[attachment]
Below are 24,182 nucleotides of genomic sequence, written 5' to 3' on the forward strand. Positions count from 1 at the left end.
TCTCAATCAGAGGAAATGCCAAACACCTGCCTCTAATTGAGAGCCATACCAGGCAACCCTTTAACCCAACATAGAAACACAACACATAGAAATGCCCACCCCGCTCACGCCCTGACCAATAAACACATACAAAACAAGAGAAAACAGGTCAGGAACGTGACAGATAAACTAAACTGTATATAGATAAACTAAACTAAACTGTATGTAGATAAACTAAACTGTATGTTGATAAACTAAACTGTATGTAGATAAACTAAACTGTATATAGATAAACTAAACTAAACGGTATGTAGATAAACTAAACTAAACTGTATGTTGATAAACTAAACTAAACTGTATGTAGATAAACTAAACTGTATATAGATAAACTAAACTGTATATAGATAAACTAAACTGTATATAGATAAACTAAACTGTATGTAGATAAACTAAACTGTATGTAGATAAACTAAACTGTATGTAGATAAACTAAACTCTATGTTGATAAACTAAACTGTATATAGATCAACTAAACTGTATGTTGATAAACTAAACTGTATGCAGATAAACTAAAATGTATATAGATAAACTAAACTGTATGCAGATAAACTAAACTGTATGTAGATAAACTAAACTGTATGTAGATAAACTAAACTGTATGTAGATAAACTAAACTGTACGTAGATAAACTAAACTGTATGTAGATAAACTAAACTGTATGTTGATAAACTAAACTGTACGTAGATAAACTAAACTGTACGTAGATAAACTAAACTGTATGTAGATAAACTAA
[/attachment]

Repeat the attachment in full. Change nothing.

Below are 24,182 nucleotides of genomic sequence, written 5' to 3' on the forward strand. Positions count from 1 at the left end.
TCTCAATCAGAGGAAATGCCAAACACCTGCCTCTAATTGAGAGCCATACCAGGCAACCCTTTAACCCAACATAGAAACACAACACATAGAAATGCCCACCCCGCTCACGCCCTGACCAATAAACACATACAAAACAAGAGAAAACAGGTCAGGAACGTGACAGATAAACTAAACTGTATATAGATAAACTAAACTAAACTGTATGTAGATAAACTAAACTGTATGTTGATAAACTAAACTGTATGTAGATAAACTAAACTGTATATAGATAAACTAAACTAAACGGTATGTAGATAAACTAAACTAAACTGTATGTTGATAAACTAAACTAAACTGTATGTAGATAAACTAAACTGTATATAGATAAACTAAACTGTATATAGATAAACTAAACTGTATATAGATAAACTAAACTGTATGTAGATAAACTAAACTGTATGTAGATAAACTAAACTGTATGTAGATAAACTAAACTCTATGTTGATAAACTAAACTGTATATAGATCAACTAAACTGTATGTTGATAAACTAAACTGTATGCAGATAAACTAAAATGTATATAGATAAACTAAACTGTATGCAGATAAACTAAACTGTATGTAGATAAACTAAACTGTATGTAGATAAACTAAACTGTATGTAGATAAACTAAACTGTACGTAGATAAACTAAACTGTATGTAGATAAACTAAACTGTATGTTGATAAACTAAACTGTACGTAGATAAACTAAACTGTACGTAGATAAACTAAACTGTATGTAGATAAACTAA